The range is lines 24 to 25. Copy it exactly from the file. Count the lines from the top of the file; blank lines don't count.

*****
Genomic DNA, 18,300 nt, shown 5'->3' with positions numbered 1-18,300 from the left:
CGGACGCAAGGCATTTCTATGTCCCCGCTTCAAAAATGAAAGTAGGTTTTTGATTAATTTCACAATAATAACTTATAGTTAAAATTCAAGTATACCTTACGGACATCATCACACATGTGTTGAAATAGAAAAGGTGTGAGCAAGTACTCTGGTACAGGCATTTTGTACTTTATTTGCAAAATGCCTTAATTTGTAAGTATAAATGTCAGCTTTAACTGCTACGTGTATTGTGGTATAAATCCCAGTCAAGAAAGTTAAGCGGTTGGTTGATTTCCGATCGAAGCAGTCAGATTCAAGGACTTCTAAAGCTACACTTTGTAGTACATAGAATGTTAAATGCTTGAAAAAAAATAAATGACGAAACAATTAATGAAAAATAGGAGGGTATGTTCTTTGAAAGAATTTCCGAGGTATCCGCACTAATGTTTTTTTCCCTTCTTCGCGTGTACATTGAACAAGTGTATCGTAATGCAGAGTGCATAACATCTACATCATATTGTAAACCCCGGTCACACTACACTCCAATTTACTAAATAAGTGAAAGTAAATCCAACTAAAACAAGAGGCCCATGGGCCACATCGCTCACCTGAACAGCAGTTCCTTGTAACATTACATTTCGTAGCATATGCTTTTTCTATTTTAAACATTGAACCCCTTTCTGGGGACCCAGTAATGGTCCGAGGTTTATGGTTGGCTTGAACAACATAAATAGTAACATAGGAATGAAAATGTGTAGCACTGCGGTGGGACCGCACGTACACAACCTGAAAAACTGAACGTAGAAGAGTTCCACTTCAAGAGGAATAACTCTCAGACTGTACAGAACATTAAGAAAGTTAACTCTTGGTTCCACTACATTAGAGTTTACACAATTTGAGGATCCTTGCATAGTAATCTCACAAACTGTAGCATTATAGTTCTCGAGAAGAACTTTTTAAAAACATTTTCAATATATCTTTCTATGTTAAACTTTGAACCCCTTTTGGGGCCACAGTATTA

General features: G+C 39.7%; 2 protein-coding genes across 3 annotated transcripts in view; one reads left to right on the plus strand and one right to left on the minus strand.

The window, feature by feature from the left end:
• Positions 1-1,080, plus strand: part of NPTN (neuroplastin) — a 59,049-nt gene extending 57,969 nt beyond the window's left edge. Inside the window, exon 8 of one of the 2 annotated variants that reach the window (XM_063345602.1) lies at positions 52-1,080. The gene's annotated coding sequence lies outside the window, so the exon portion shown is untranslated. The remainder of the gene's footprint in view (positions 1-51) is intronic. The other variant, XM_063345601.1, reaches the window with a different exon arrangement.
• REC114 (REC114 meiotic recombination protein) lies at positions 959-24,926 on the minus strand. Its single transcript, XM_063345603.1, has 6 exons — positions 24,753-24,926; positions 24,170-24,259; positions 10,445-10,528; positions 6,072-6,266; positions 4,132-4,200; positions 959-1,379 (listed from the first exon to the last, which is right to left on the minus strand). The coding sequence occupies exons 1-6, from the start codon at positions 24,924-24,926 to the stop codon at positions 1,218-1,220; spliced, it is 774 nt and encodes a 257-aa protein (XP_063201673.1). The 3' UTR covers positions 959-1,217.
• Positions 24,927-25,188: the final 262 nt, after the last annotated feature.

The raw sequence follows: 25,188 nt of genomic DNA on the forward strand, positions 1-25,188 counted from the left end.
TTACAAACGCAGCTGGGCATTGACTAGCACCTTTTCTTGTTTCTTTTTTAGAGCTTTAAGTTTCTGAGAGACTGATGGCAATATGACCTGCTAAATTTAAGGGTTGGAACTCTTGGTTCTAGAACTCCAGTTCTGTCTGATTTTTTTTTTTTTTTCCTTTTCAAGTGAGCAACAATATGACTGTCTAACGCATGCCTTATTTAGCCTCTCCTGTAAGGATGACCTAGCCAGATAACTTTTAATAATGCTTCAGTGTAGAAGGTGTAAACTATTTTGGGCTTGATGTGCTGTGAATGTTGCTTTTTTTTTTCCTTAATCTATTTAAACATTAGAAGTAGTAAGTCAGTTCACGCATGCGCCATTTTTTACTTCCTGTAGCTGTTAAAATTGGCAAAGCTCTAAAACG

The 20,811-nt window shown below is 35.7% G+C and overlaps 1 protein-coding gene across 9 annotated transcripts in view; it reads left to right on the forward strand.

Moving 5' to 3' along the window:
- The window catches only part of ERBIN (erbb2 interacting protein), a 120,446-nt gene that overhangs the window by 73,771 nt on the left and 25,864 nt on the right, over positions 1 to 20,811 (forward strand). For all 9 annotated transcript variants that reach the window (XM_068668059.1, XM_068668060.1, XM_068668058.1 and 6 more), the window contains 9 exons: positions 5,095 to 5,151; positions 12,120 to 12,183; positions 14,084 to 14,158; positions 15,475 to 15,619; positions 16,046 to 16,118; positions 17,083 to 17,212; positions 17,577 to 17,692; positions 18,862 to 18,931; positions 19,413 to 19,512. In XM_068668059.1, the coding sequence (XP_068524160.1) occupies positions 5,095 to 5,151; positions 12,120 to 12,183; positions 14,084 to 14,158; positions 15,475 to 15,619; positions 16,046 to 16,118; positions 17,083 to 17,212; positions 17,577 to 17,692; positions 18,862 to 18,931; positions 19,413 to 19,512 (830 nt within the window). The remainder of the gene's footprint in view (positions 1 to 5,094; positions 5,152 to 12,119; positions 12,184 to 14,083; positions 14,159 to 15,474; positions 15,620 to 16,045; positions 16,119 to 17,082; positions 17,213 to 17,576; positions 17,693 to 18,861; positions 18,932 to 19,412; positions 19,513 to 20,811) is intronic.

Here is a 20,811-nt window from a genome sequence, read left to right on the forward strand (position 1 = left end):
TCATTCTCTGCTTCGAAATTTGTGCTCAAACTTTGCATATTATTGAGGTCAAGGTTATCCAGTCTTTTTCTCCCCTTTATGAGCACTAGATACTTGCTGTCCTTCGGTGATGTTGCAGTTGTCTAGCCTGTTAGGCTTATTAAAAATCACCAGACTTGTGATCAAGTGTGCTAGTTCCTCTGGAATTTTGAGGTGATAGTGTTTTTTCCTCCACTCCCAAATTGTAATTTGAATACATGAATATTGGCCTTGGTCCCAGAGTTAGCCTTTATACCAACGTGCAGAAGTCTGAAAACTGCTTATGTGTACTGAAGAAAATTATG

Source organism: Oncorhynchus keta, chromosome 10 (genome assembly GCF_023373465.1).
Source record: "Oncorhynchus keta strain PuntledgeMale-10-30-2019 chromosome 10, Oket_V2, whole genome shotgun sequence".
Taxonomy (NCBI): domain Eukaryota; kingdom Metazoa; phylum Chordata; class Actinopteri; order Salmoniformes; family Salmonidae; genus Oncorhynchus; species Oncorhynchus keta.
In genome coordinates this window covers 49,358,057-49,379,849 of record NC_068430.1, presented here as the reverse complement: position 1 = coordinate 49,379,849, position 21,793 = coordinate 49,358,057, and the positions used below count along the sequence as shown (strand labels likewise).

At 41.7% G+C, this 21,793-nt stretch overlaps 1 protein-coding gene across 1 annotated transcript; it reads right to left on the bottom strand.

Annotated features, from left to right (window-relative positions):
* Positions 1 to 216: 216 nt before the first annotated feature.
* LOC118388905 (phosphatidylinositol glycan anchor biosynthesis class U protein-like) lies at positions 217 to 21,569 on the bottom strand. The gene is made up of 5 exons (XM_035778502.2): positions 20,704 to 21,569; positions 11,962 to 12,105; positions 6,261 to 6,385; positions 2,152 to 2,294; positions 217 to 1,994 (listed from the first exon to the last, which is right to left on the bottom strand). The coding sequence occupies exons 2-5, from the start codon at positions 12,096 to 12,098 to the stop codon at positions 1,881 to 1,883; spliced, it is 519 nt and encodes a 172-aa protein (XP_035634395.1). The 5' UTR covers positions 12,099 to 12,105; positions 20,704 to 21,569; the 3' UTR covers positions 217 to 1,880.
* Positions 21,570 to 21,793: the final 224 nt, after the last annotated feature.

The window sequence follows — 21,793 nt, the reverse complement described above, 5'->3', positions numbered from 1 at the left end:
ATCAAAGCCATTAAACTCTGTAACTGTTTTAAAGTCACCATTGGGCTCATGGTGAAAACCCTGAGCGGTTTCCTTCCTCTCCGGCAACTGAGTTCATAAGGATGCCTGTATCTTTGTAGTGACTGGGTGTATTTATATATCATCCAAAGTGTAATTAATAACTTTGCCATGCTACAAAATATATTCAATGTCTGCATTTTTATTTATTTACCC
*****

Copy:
The window sequence follows — 21,793 nt, the reverse complement described above, 5'->3', positions numbered from 1 at the left end:
ATCAAAGCCATTAAACTCTGTAACTGTTTTAAAGTCACCATTGGGCTCATGGTGAAAACCCTGAGCGGTTTCCTTCCTCTCCGGCAACTGAGTTCATAAGGATGCCTGTATCTTTGTAGTGACTGGGTGTATTTATATATCATCCAAAGTGTAATTAATAACTTTGCCATGCTACAAAATATATTCAATGTCTGCATTTTTATTTATTTACCC